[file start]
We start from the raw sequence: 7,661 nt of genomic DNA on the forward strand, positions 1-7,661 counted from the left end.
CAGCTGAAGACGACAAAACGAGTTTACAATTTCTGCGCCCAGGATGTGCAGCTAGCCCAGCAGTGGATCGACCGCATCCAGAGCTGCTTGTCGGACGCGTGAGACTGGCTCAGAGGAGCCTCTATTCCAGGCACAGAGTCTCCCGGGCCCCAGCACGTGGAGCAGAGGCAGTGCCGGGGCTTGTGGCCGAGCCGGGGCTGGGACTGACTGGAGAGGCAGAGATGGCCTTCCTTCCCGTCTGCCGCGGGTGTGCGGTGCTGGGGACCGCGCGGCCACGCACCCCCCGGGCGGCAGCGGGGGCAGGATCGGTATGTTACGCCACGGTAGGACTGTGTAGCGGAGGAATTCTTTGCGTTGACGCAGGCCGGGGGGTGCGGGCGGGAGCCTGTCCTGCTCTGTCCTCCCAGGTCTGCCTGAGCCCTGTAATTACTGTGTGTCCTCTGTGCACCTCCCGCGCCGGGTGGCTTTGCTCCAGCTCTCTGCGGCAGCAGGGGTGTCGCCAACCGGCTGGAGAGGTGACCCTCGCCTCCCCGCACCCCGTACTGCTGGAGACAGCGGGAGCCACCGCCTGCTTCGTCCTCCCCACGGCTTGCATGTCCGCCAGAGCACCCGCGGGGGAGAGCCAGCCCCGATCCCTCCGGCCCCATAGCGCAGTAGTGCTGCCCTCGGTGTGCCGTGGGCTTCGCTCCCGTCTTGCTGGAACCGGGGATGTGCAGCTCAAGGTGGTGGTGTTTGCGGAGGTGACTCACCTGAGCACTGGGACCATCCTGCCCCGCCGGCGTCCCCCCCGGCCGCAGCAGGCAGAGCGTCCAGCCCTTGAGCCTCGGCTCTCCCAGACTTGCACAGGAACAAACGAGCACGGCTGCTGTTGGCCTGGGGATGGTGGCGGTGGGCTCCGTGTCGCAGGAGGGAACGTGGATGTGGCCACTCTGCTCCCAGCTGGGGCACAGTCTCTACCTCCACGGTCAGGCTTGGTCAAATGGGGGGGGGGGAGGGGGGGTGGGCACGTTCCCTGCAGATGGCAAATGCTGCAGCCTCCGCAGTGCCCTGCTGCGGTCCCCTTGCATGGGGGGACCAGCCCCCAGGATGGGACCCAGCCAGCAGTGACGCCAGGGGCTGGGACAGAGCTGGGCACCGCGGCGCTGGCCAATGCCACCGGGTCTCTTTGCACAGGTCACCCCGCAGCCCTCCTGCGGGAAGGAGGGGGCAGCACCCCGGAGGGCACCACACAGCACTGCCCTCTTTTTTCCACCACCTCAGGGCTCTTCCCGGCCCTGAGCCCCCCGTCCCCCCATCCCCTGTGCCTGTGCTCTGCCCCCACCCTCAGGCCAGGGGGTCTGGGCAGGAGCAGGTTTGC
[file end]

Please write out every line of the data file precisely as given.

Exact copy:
We start from the raw sequence: 7,661 nt of genomic DNA on the forward strand, positions 1-7,661 counted from the left end.
CAGCTGAAGACGACAAAACGAGTTTACAATTTCTGCGCCCAGGATGTGCAGCTAGCCCAGCAGTGGATCGACCGCATCCAGAGCTGCTTGTCGGACGCGTGAGACTGGCTCAGAGGAGCCTCTATTCCAGGCACAGAGTCTCCCGGGCCCCAGCACGTGGAGCAGAGGCAGTGCCGGGGCTTGTGGCCGAGCCGGGGCTGGGACTGACTGGAGAGGCAGAGATGGCCTTCCTTCCCGTCTGCCGCGGGTGTGCGGTGCTGGGGACCGCGCGGCCACGCACCCCCCGGGCGGCAGCGGGGGCAGGATCGGTATGTTACGCCACGGTAGGACTGTGTAGCGGAGGAATTCTTTGCGTTGACGCAGGCCGGGGGGTGCGGGCGGGAGCCTGTCCTGCTCTGTCCTCCCAGGTCTGCCTGAGCCCTGTAATTACTGTGTGTCCTCTGTGCACCTCCCGCGCCGGGTGGCTTTGCTCCAGCTCTCTGCGGCAGCAGGGGTGTCGCCAACCGGCTGGAGAGGTGACCCTCGCCTCCCCGCACCCCGTACTGCTGGAGACAGCGGGAGCCACCGCCTGCTTCGTCCTCCCCACGGCTTGCATGTCCGCCAGAGCACCCGCGGGGGAGAGCCAGCCCCGATCCCTCCGGCCCCATAGCGCAGTAGTGCTGCCCTCGGTGTGCCGTGGGCTTCGCTCCCGTCTTGCTGGAACCGGGGATGTGCAGCTCAAGGTGGTGGTGTTTGCGGAGGTGACTCACCTGAGCACTGGGACCATCCTGCCCCGCCGGCGTCCCCCCCGGCCGCAGCAGGCAGAGCGTCCAGCCCTTGAGCCTCGGCTCTCCCAGACTTGCACAGGAACAAACGAGCACGGCTGCTGTTGGCCTGGGGATGGTGGCGGTGGGCTCCGTGTCGCAGGAGGGAACGTGGATGTGGCCACTCTGCTCCCAGCTGGGGCACAGTCTCTACCTCCACGGTCAGGCTTGGTCAAATGGGGGGGGGGGAGGGGGGGTGGGCACGTTCCCTGCAGATGGCAAATGCTGCAGCCTCCGCAGTGCCCTGCTGCGGTCCCCTTGCATGGGGGGACCAGCCCCCAGGATGGGACCCAGCCAGCAGTGACGCCAGGGGCTGGGACAGAGCTGGGCACCGCGGCGCTGGCCAATGCCACCGGGTCTCTTTGCACAGGTCACCCCGCAGCCCTCCTGCGGGAAGGAGGGGGCAGCACCCCGGAGGGCACCACACAGCACTGCCCTCTTTTTTCCACCACCTCAGGGCTCTTCCCGGCCCTGAGCCCCCCGTCCCCCCATCCCCTGTGCCTGTGCTCTGCCCCCACCCTCAGGCCAGGGGGTCTGGGCAGGAGCAGGTTTGC